Division wrote the project manager about the lack of a
systems design and operation manual, and stated that:

     "it was not surprising, therefore, that we would
     not find anyone in the building who completely
     understood all of the systems and their operation.
     We feel there should be a manual prepared by the
     designers which will have schematic diagrams of
     each system and the total building system explain-
     ing the operation. Without this type of document,
     information and possibly misinformation regarding
     the systems design and operation will be passed on
     from operator to operator, information wiLl be
     lost or changed in the telling and no one will
     ever understand the designer's intention."

     On February 11, 1976, the Director again wrote to the
project manager about the urgent need for a building
operations manual.

Conflict of building operation and
maintenance responsibilities

     GSA negotiated the cut-of-system operation and
maintenance contract with the insystem operation and
maintenance contractor to avoid having separate contractors
responsible for insystem and out-of-system operation and
maintenance at each center.  In spite of this, the first-
year's operating experience has shown that the single
contractor arrangement has not successfully avoided the
problem of identifying maintenance and operation re-

     In May 1975 the Assistant Commissioner for Building
Management said it was difficult to determine maintenance
and construction responsibilities in the insystem and out-
of-system interface areas. He also stated that there were
many such areas which will cause conflict. The following
are examples.
     "1.   The main control center will start and stop
           all equipment.   it will also reset the temp-
           erature controls throughout the building in-
           cluding the controls on the in-system air
           handlers. The in-system contractor, also has
           responsibility for the controls on the in-
           system air handlers, starting at the air
           handler control panels and is responsible for
           the temperature in the zones served by these
           air handlers.  in this case, there are two
           contractors with the capability and respons-
           ibility for adjusting and controlling the
           same air handlers. The out-of-system chillers
           and boilers also supply hot water and chilled
           water to these air handlers, which are de-
           pendent on the amount and temperature of the
           water supplied to them. This divided re-
           sponsibility for temperature control could
           result in one system trying to cool the
           load created by the other systems heating
           the adjacent space. This type of situation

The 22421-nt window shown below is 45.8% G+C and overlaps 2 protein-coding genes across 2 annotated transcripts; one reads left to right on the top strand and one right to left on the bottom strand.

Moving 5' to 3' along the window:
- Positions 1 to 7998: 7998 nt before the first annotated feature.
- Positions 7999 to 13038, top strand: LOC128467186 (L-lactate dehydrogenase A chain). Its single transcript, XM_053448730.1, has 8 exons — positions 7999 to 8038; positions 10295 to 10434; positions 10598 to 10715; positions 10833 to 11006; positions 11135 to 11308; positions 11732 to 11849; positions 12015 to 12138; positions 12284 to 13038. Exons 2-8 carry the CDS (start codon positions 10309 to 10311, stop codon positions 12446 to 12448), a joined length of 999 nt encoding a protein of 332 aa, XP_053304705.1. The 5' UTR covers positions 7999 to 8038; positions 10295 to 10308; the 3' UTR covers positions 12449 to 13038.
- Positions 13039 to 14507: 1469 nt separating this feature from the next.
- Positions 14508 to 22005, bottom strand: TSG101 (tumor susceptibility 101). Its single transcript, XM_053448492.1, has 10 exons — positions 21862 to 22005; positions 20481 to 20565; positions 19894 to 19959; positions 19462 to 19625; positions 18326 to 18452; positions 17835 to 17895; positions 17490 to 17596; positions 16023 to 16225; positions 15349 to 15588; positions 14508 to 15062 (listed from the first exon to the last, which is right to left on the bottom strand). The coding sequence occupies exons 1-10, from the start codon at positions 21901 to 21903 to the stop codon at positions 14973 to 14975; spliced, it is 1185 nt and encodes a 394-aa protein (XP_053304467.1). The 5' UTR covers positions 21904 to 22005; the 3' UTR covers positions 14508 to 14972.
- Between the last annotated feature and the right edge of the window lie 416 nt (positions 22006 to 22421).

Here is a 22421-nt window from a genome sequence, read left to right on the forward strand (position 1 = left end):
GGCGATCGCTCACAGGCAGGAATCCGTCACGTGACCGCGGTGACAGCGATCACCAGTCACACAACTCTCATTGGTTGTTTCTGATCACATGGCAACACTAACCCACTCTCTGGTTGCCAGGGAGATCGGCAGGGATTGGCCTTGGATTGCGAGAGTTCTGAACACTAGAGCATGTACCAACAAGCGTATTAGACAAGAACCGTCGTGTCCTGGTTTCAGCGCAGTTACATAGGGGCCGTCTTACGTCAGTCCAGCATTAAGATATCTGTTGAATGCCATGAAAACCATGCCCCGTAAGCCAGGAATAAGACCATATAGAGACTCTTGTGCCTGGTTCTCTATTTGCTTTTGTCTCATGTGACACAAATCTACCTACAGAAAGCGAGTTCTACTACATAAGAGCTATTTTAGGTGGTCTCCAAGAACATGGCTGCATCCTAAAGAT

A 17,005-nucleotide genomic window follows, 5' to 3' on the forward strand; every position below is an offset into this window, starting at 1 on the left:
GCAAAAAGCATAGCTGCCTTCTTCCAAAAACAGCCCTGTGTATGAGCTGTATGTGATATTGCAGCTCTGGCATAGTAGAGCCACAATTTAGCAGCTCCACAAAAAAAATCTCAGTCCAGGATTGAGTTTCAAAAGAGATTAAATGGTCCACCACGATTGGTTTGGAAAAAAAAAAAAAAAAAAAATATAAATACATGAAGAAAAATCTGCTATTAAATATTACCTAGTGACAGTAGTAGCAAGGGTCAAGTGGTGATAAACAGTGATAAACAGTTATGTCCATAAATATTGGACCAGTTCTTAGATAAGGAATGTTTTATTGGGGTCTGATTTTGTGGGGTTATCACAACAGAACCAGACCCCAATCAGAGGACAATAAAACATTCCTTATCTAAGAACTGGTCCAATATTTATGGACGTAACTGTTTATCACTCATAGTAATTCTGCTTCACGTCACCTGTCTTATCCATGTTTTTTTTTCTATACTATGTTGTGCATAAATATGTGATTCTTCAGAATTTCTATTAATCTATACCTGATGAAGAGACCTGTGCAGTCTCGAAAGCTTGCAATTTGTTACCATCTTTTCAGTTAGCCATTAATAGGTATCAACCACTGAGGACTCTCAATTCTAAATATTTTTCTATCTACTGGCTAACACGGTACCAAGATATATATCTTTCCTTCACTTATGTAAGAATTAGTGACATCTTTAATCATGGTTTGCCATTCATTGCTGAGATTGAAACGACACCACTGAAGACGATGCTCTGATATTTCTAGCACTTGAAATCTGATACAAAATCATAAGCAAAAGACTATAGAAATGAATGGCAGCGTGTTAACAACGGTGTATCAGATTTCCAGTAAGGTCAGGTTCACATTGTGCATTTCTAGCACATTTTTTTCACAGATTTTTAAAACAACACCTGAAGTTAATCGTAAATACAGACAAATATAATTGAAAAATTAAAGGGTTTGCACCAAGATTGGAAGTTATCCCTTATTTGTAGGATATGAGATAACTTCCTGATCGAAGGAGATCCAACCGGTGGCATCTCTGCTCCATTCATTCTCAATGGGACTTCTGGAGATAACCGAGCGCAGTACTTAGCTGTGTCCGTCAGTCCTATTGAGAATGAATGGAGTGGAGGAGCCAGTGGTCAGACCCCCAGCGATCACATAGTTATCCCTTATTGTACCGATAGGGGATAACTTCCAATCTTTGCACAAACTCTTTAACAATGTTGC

would affect utility consumption.
     2.    There is controversy between the in-system
           and out-of-system contractors over the
           interface of the electric feeders for the
           in-system equipment. The in-system con-
           tractors says if the fuses blow out in the
           fused disconnect switch serving a piece of
           in-system equipment, it is the responsibility
           of the group providing maintenance for the
           out-of-system work. The out-of-system con-
           tractor says it is the in-system contractor's

     3.    We feel the responsibility for the elec-
           trical floor ducts is the in-system con-
           tractor's responsibility; however, the
           in-system contractor says it is the re-
           sponsibility of the out-of-system con-

      4.   Maintenance and cleaning of the rugs in the
           in-system area are the responsibility of the
           in-system maintenance contractor,  There is
           out-of-system cleaning responsibility for
           furniture and trash removal in the same

     The Assistant Commissioner recommended that in future
maintenance options, both building maintenance and operation
be included.  In response to the Office of Buildings
Management's concerns, the maintenance option in the projects
following the program centers was modified as follows:

     "1. The option only includes mechanical maintenance.
     All cleaning has been eliminated.  (Elimination of the
     cleaning was made possible by strengthening the per-
     formance specification to control the quality of the
     finish materials provided in-system.)

      2. The option can be exercised by the Government in
     two ways. The first results in the system contractor
     being a prime contractor to the government and would
     be desirable when in-house forces were used for the
     out-of-system maintenance and operation. When the
     out-of-system maintenance and operation will be pro-
     cured by contract, the option can be exercised such
     that the in-system contractor becomes a subcontractor
     to the out-of-system maintenance contractor.  This
     arrangement puts the Government in the position of
     only having to deal with one contractor for the
     maintenance and operation of the entire building."

High energy use

     According to Executive AE, the contract for the building